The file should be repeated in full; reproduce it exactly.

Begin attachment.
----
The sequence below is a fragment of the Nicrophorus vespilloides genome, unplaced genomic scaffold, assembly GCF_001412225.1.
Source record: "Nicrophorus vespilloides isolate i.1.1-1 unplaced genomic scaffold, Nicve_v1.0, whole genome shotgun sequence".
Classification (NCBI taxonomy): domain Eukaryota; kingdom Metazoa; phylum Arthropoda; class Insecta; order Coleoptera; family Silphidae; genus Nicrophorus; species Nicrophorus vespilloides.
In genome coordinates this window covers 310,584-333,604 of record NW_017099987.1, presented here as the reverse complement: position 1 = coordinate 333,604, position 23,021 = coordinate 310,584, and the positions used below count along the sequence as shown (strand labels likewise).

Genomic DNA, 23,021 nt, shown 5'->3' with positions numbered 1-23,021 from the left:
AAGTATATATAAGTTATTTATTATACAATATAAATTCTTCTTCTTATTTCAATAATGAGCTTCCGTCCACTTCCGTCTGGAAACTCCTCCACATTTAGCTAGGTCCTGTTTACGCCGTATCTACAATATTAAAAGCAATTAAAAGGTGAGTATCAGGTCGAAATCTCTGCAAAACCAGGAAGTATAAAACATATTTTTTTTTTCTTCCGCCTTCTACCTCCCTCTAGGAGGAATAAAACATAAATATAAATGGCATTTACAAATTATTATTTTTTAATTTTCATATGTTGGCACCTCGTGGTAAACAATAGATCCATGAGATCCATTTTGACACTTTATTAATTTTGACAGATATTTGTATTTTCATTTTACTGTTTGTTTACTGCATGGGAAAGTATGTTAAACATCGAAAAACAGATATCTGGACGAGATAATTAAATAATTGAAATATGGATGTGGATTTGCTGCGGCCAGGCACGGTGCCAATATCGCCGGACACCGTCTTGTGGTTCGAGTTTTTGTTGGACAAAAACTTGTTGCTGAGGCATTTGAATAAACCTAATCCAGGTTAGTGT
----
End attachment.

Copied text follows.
The sequence below is a fragment of the Nicrophorus vespilloides genome, unplaced genomic scaffold, assembly GCF_001412225.1.
Source record: "Nicrophorus vespilloides isolate i.1.1-1 unplaced genomic scaffold, Nicve_v1.0, whole genome shotgun sequence".
Classification (NCBI taxonomy): domain Eukaryota; kingdom Metazoa; phylum Arthropoda; class Insecta; order Coleoptera; family Silphidae; genus Nicrophorus; species Nicrophorus vespilloides.
In genome coordinates this window covers 310,584-333,604 of record NW_017099987.1, presented here as the reverse complement: position 1 = coordinate 333,604, position 23,021 = coordinate 310,584, and the positions used below count along the sequence as shown (strand labels likewise).

Genomic DNA, 23,021 nt, shown 5'->3' with positions numbered 1-23,021 from the left:
AAGTATATATAAGTTATTTATTATACAATATAAATTCTTCTTCTTATTTCAATAATGAGCTTCCGTCCACTTCCGTCTGGAAACTCCTCCACATTTAGCTAGGTCCTGTTTACGCCGTATCTACAATATTAAAAGCAATTAAAAGGTGAGTATCAGGTCGAAATCTCTGCAAAACCAGGAAGTATAAAACATATTTTTTTTTTCTTCCGCCTTCTACCTCCCTCTAGGAGGAATAAAACATAAATATAAATGGCATTTACAAATTATTATTTTTTAATTTTCATATGTTGGCACCTCGTGGTAAACAATAGATCCATGAGATCCATTTTGACACTTTATTAATTTTGACAGATATTTGTATTTTCATTTTACTGTTTGTTTACTGCATGGGAAAGTATGTTAAACATCGAAAAACAGATATCTGGACGAGATAATTAAATAATTGAAATATGGATGTGGATTTGCTGCGGCCAGGCACGGTGCCAATATCGCCGGACACCGTCTTGTGGTTCGAGTTTTTGTTGGACAAAAACTTGTTGCTGAGGCATTTGAATAAACCTAATCCAGGTTAGTGT